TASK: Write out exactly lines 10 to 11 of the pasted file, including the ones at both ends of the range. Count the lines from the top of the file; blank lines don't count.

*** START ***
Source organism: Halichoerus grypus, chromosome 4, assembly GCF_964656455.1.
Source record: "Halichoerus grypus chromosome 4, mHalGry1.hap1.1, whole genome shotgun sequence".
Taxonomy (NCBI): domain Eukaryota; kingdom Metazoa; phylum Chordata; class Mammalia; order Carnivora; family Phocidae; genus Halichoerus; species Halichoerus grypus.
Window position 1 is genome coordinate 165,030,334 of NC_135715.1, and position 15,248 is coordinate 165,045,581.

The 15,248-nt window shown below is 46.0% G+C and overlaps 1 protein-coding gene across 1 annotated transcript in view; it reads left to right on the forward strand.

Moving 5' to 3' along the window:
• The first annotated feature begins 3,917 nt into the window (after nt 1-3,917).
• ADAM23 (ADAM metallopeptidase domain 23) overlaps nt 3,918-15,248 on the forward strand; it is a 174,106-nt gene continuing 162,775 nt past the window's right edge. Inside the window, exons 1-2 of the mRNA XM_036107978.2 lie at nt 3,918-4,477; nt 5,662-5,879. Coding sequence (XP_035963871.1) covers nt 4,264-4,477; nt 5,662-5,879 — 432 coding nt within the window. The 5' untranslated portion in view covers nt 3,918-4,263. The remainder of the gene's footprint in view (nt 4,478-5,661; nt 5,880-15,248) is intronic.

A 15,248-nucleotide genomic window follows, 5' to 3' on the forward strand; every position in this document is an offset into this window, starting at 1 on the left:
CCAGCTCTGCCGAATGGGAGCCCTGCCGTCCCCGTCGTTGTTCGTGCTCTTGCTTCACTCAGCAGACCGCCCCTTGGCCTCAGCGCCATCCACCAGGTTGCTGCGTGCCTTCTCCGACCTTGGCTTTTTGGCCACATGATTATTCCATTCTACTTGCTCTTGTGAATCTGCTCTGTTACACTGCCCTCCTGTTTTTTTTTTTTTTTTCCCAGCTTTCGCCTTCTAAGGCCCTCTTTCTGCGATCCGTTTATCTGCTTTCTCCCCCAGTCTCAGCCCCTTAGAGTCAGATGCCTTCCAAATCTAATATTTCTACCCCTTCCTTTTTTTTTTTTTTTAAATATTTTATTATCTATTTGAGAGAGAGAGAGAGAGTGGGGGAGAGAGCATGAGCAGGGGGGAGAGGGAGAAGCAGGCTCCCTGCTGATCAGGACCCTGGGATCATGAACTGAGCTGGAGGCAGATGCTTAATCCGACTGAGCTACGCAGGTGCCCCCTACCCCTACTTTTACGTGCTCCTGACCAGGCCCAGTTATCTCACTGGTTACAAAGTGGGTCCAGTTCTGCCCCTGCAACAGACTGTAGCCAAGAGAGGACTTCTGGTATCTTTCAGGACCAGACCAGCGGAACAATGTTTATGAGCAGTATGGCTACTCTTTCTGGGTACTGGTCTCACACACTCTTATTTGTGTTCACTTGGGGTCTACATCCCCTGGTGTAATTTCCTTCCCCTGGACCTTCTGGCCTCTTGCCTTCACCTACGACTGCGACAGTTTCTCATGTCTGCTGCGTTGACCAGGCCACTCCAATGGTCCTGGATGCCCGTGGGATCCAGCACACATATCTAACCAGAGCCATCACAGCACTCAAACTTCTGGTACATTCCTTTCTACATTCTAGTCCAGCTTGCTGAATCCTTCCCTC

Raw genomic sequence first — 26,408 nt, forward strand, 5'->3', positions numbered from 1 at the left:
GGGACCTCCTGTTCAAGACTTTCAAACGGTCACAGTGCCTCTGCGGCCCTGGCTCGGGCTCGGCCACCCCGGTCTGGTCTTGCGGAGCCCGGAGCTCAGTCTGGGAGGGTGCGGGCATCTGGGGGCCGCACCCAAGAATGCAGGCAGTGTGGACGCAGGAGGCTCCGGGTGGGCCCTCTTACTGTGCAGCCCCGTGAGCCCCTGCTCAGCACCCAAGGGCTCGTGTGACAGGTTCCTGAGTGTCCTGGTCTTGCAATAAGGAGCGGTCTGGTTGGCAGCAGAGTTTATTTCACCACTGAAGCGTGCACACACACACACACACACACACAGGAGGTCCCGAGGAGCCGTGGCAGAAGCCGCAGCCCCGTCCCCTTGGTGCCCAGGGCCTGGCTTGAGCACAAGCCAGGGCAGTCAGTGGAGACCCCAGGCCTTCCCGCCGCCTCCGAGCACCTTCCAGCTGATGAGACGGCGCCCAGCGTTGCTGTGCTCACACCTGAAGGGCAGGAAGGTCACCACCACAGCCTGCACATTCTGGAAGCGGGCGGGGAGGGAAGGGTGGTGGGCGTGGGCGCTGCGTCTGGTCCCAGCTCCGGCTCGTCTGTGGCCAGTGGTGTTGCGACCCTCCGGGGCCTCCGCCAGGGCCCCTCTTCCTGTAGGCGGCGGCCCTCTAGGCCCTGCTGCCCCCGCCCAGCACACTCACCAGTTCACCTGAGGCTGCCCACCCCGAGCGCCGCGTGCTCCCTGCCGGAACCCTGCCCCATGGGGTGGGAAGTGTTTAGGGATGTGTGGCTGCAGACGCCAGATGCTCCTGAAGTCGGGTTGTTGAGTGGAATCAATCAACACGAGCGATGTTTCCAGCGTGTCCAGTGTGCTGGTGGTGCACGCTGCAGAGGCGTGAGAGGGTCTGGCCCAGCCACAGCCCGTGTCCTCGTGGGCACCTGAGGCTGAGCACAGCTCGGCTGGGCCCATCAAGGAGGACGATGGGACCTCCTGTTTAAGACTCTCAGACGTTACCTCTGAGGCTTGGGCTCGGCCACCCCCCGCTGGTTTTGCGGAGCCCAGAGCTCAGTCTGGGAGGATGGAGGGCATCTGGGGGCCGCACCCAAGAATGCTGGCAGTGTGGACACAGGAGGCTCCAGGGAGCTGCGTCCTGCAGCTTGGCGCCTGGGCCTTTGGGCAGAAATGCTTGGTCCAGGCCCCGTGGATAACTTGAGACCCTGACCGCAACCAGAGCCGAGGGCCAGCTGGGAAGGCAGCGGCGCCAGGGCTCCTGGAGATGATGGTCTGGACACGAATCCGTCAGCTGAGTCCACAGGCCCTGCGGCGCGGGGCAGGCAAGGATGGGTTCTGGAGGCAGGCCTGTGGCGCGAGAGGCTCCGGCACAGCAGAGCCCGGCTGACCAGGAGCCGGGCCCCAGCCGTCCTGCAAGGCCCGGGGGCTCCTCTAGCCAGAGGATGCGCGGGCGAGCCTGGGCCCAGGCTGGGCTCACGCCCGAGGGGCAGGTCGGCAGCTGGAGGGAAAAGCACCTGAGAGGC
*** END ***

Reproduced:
CCAGCTCTGCCGAATGGGAGCCCTGCCGTCCCCGTCGTTGTTCGTGCTCTTGCTTCACTCAGCAGACCGCCCCTTGGCCTCAGCGCCATCCACCAGGTTGCTGCGTGCCTTCTCCGACCTTGGCTTTTTGGCCACATGATTATTCCATTCTACTTGCTCTTGTGAATCTGCTCTGTTACACTGCCCTCCTGTTTTTTTTTTTTTTTTCCCAGCTTTCGCCTTCTAAGGCCCTCTTTCTGCGATCCGTTTATCTGCTTTCTCCCCCAGTCTCAGCCCCTTAGAGTCAGATGCCTTCCAAATCTAATATTTCTACCCCTTCCTTTTTTTTTTTTTTTAAATATTTTATTATCTATTTGAGAGAGAGAGAGAGAGTGGGGGAGAGAGCATGAGCAGGGGGGAGAGGGAGAAGCAGGCTCCCTGCTGATCAGGACCCTGGGATCATGAACTGAGCTGGAGGCAGATGCTTAATCCGACTGAGCTACGCAGGTGCCCCCTACCCCTACTTTTACGTGCTCCTGACCAGGCCCAGTTATCTCACTGGTTACAAAGTGGGTCCAGTTCTGCCCCTGCAACAGACTGTAGCCAAGAGAGGACTTCTGGTATCTTTCAGGACCAGACCAGCGGAACAATGTTTATGAGCAGTATGGCTACTCTTTCTGGGTACTGGTCTCACACACTCTTATTTGTGTTCACTTGGGGTCTACATCCCCTGGTGTAATTTCCTTCCCCTGGACCTTCTGGCCTCTTGCCTTCACCTACGACTGCGACAGTTTCTCATGTCTGCTGCGTTGACCAGGCCACTCCAATGGTCCTGGATGCCCGTGGGATCCAGCACACATATCTAACCAGAGCCATCACAGCACTCAAACTTCTGGTACATTCCTTTCTACATTCTAGTCCAGCTTGCTGAATCCTTCCCTC

Raw genomic sequence first — 26,408 nt, forward strand, 5'->3', positions numbered from 1 at the left: